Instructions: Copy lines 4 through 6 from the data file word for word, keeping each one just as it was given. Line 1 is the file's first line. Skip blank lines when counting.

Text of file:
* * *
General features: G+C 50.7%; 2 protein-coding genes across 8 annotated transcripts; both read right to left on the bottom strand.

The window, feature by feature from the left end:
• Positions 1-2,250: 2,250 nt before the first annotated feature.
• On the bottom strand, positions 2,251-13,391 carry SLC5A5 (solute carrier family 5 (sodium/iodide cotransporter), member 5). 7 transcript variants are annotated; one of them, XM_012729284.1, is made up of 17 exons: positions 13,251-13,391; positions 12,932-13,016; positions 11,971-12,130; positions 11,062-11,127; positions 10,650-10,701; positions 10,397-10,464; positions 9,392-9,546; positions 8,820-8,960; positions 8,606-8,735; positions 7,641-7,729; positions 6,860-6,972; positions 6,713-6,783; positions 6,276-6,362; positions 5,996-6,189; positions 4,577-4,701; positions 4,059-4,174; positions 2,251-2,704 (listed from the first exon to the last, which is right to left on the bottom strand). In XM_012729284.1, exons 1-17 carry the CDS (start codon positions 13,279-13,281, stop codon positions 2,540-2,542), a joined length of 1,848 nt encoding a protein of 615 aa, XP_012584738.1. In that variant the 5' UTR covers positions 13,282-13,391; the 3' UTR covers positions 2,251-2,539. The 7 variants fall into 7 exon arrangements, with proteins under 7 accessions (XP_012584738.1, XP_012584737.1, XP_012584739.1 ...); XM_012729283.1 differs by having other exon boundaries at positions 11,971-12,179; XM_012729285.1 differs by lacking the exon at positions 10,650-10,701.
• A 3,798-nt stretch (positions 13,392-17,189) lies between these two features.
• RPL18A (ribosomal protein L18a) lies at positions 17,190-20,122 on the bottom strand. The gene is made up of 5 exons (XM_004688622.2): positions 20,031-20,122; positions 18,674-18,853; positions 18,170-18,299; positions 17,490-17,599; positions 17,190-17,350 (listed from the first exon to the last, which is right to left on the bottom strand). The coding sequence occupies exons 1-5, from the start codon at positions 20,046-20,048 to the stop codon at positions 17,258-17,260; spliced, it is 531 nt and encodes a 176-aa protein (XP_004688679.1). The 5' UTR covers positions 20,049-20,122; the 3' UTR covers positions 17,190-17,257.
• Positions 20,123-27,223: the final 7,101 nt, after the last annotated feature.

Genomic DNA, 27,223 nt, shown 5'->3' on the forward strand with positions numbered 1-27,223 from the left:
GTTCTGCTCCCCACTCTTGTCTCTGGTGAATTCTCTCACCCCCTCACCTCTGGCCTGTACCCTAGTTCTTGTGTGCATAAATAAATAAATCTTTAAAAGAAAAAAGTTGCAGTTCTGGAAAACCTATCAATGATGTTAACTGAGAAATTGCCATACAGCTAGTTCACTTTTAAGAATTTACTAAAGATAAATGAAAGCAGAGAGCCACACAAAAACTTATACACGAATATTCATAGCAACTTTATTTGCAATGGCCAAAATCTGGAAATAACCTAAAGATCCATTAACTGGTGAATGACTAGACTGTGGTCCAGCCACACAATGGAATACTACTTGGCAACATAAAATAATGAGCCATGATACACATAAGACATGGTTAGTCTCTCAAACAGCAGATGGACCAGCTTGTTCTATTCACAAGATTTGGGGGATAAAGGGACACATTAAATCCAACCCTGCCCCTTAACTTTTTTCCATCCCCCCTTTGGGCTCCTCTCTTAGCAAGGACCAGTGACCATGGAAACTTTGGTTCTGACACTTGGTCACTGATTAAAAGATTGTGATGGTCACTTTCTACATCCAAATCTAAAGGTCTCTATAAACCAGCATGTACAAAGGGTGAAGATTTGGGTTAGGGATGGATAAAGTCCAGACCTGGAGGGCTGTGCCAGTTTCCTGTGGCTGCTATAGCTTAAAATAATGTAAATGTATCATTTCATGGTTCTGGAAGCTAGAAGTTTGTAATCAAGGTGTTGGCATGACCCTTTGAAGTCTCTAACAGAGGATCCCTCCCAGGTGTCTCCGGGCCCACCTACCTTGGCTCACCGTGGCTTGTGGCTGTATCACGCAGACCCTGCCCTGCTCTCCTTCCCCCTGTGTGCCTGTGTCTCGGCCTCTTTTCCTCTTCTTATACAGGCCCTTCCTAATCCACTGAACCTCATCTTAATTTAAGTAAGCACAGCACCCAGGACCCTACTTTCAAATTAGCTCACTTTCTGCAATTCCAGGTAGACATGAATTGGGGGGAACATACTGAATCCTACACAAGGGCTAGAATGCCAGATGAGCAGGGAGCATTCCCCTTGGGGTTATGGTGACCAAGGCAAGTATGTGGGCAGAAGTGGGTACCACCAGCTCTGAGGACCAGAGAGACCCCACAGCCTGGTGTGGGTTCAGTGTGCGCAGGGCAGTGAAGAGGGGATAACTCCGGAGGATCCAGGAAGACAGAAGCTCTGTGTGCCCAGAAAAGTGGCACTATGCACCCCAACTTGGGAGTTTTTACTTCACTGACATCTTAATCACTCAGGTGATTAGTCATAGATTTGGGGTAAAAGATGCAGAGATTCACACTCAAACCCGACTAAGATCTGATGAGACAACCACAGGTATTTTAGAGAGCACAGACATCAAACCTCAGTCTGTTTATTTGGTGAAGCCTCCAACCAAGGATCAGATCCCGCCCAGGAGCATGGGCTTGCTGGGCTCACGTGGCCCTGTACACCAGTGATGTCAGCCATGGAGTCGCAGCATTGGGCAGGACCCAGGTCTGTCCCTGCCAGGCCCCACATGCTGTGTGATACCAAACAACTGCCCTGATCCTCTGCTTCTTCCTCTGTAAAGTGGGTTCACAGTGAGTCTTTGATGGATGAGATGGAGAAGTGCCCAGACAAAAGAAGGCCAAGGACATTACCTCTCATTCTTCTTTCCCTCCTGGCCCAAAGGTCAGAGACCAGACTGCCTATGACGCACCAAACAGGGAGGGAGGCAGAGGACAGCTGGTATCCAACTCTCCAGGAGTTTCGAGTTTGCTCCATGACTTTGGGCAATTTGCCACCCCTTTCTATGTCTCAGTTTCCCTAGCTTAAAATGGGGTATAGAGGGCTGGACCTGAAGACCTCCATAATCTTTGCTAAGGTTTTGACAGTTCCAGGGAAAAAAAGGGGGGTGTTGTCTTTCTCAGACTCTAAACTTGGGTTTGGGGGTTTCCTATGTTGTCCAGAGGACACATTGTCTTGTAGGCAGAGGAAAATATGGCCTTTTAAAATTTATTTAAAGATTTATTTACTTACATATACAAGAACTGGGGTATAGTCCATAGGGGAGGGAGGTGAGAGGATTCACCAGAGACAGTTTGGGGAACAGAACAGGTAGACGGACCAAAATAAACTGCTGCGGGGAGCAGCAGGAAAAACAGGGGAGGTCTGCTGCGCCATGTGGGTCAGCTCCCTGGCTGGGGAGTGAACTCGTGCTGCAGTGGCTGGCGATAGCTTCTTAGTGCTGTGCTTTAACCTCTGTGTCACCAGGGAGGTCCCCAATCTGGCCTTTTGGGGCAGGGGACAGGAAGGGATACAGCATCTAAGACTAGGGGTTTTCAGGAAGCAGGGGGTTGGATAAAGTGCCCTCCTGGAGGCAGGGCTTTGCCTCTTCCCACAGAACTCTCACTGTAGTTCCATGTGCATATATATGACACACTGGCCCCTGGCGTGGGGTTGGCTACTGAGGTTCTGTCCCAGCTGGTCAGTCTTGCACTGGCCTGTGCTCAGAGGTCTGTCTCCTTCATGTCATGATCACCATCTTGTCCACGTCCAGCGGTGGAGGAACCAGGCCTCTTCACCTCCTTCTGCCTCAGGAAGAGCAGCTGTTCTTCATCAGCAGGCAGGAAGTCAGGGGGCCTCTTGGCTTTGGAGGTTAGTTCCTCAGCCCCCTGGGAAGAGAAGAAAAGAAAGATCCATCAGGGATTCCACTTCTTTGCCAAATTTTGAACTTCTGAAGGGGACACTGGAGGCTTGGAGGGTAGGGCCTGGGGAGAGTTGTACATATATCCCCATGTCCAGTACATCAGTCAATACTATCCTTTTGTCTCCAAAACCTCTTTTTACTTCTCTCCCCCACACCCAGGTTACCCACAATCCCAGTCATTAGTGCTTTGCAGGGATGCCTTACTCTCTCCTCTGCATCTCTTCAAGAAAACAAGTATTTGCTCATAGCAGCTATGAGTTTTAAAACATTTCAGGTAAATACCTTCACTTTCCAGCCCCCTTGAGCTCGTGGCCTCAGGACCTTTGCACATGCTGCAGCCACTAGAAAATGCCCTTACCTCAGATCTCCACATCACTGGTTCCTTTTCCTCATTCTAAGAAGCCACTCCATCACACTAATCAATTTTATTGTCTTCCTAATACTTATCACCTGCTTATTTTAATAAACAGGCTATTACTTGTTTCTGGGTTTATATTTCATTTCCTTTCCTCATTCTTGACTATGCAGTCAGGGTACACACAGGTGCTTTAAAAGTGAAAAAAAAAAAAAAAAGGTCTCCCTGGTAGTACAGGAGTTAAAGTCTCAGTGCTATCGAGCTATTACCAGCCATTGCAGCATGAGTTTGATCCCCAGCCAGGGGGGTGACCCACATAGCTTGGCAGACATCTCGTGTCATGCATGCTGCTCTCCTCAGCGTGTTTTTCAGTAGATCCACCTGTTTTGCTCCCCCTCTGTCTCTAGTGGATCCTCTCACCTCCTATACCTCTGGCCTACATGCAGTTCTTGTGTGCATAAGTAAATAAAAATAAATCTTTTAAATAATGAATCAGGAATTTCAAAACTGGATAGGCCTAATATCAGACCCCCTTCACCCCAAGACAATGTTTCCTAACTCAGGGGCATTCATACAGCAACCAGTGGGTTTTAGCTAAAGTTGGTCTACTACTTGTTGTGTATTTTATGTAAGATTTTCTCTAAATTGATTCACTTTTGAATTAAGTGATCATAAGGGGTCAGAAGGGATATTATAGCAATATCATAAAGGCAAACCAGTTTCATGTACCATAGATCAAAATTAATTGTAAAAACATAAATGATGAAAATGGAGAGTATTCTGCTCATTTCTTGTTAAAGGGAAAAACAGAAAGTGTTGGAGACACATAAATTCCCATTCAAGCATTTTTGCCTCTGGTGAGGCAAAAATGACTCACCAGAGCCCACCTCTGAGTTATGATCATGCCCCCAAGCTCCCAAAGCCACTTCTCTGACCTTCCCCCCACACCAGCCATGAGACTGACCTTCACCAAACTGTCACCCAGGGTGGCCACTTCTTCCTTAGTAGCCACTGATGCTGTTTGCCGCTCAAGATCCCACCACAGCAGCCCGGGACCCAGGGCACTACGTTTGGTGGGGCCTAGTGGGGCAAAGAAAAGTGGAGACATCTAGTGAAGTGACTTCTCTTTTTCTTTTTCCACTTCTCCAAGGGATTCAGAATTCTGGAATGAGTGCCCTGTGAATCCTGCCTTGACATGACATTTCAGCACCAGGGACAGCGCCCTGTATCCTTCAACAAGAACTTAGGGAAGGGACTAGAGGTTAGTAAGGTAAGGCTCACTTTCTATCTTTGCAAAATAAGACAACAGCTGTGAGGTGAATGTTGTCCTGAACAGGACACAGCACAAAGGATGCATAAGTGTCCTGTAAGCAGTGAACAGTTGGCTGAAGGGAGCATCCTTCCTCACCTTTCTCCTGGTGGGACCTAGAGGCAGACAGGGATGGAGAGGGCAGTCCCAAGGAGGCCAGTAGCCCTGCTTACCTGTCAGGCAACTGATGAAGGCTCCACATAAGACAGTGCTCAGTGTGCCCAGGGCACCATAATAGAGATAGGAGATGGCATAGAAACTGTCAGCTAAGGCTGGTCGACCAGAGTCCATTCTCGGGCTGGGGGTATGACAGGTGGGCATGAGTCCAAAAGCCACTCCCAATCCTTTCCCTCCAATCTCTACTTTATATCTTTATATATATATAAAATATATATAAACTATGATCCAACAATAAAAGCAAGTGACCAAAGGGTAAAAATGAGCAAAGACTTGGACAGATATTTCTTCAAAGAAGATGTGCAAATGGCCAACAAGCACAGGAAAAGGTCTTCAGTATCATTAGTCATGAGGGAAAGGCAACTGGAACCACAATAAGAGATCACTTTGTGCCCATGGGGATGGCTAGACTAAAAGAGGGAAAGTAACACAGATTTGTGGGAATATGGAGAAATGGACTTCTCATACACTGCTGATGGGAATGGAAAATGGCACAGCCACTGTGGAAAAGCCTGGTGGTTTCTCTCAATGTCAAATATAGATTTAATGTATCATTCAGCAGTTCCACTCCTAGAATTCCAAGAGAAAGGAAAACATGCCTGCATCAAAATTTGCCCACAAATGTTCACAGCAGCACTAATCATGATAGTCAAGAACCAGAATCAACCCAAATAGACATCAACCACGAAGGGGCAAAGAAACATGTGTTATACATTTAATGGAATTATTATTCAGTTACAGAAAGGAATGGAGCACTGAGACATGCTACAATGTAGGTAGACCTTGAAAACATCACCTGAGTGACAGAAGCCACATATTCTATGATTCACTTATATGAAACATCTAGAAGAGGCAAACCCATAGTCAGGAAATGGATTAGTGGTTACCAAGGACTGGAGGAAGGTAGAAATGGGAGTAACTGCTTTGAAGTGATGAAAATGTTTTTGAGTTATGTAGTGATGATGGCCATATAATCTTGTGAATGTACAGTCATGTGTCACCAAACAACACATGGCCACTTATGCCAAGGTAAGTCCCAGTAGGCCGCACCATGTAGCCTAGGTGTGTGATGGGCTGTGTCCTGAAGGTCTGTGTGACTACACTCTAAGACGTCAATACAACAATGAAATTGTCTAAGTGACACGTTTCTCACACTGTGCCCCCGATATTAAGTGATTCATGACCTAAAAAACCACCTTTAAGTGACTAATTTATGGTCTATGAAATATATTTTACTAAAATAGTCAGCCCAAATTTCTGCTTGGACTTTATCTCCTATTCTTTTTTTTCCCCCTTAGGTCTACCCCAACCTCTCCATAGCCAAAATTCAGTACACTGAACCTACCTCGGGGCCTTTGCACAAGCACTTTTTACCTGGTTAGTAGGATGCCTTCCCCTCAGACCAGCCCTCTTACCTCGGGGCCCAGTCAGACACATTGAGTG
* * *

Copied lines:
• On the bottom strand, positions 2,251-13,391 carry SLC5A5 (solute carrier family 5 (sodium/iodide cotransporter), member 5). 7 transcript variants are annotated; one of them, XM_012729284.1, is made up of 17 exons: positions 13,251-13,391; positions 12,932-13,016; positions 11,971-12,130; positions 11,062-11,127; positions 10,650-10,701; positions 10,397-10,464; positions 9,392-9,546; positions 8,820-8,960; positions 8,606-8,735; positions 7,641-7,729; positions 6,860-6,972; positions 6,713-6,783; positions 6,276-6,362; positions 5,996-6,189; positions 4,577-4,701; positions 4,059-4,174; positions 2,251-2,704 (listed from the first exon to the last, which is right to left on the bottom strand). In XM_012729284.1, exons 1-17 carry the CDS (start codon positions 13,279-13,281, stop codon positions 2,540-2,542), a joined length of 1,848 nt encoding a protein of 615 aa, XP_012584738.1. In that variant the 5' UTR covers positions 13,282-13,391; the 3' UTR covers positions 2,251-2,539. The 7 variants fall into 7 exon arrangements, with proteins under 7 accessions (XP_012584738.1, XP_012584737.1, XP_012584739.1 ...); XM_012729283.1 differs by having other exon boundaries at positions 11,971-12,179; XM_012729285.1 differs by lacking the exon at positions 10,650-10,701.
• A 3,798-nt stretch (positions 13,392-17,189) lies between these two features.
• RPL18A (ribosomal protein L18a) lies at positions 17,190-20,122 on the bottom strand. The gene is made up of 5 exons (XM_004688622.2): positions 20,031-20,122; positions 18,674-18,853; positions 18,170-18,299; positions 17,490-17,599; positions 17,190-17,350 (listed from the first exon to the last, which is right to left on the bottom strand). The coding sequence occupies exons 1-5, from the start codon at positions 20,046-20,048 to the stop codon at positions 17,258-17,260; spliced, it is 531 nt and encodes a 176-aa protein (XP_004688679.1). The 5' UTR covers positions 20,049-20,122; the 3' UTR covers positions 17,190-17,257.